“This will save time and trouble for the accused to make payment,” she said of the proposed e-Jamin feature for digital fine payments.
“We have fully expanded our e-Courts Finance, which is our online and cashless payment mechanism, throughout Peninsular Malaysia. For Sabah and Sarawak, the system will be completed in the later part of 2021,” she added.
Once the electronic system to plead guilty is up and running, the Malaysian judiciary’s next project will be to integrate it with artificial intelligence (AI) as a guideline for the meting out of sentences in court cases, she said.
Currently, the use of AI in sentencing for certain common offences are already in use in the lower courts in Sabah and Sarawak, with the judiciary planning to do the same in the courts in Peninsular Malaysia for certain cases and aiming to pair it with the online plea system, she said.
“This project is in the pipeline for the later part of 2021 subject to the law regulating electronic system for guilty pleas, in place,” she said.
Beyond that, Tengku Maimun said the judiciary is proposing amendments to the law to allow for lawyers to deliver notices of appeal and records of appeal through online methods to the courts, in line with its commitments to fully use technology, cut down on expenditure and to be “completely paperless” for the sake of the environment.
The use of technology would mean that lawyers no longer need to carry loads of documents to court, and would only need to carry a laptop or an i-Pad, she said.
She noted that the judiciary has also implemented the use of QR codes to authenticate court documents in order to ease over-the-counter transactions.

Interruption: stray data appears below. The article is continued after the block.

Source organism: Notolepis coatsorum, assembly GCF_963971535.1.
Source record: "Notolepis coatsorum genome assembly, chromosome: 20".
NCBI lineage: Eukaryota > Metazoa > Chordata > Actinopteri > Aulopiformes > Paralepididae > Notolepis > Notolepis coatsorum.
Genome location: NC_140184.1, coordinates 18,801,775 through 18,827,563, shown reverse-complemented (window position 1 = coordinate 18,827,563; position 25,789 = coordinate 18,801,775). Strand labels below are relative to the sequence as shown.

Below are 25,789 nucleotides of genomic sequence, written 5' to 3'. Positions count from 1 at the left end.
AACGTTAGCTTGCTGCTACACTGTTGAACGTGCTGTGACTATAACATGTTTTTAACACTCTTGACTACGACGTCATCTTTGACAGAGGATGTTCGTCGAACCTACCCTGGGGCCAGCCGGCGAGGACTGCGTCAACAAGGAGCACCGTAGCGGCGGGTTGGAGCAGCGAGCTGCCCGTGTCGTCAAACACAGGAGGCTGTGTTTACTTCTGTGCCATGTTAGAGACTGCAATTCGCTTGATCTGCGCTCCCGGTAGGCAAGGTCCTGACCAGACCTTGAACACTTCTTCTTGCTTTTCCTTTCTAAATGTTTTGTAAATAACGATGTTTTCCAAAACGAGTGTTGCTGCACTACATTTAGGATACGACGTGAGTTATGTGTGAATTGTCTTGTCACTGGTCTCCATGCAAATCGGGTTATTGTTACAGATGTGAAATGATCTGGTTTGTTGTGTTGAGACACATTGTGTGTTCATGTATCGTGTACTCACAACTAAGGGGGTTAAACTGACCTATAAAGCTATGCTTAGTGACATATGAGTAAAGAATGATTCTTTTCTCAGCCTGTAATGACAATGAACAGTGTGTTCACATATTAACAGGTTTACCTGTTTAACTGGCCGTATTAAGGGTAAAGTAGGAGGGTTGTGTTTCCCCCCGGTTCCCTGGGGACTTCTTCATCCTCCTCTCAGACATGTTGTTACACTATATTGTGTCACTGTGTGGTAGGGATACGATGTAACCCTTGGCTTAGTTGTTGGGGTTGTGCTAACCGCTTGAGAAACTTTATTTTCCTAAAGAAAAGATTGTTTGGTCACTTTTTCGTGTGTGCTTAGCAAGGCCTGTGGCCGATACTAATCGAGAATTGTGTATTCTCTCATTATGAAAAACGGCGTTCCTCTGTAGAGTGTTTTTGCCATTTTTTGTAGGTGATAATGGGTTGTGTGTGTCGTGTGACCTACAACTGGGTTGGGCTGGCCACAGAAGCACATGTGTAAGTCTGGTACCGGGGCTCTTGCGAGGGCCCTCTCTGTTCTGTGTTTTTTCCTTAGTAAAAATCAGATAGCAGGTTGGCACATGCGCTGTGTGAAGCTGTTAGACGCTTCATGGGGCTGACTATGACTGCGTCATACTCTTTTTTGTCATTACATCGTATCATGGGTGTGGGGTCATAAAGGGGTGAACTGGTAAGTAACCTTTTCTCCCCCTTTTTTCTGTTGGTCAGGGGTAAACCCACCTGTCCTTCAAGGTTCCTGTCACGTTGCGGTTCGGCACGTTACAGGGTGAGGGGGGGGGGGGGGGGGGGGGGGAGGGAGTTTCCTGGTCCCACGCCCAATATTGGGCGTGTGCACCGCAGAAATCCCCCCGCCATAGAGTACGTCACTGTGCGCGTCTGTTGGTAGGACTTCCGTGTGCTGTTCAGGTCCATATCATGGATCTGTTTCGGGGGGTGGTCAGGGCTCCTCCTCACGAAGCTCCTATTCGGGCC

“The use of QR Codes will assist the clerical staff in verifying the authenticity of court orders by scanning the QR code imprinted on the order while generally mitigating the risk of scams and forgeries of court orders,” she said.
Another project that the judiciary will embark on in 2021 is the ePesuruhjaya Sumpah, which is a system to fully digitalise the process where one applies to be a Commissioner for Oaths.
“Applications will be submitted and processed online and examinations as well as selection
interviews will also be conducted online. The results of the examination will be announced within the same day.
“The system is expected to be fully operational by 25 January 2021 and the public and lawyers may also browse for the nearest Commissioner for Oaths on the Judiciary’s website,” she said as part of the list of digital innovations by the judiciary.
Also in her new year message today, the chief justice listed out the measures that will be strictly enforced from next year to save everyone’s time and ensure a more efficient process in the Court of Appeal and the Federal Court.
The full speech of the chief justice today for New Year’s Day can be read here on the Malaysian judiciary’s website in both Malay and English.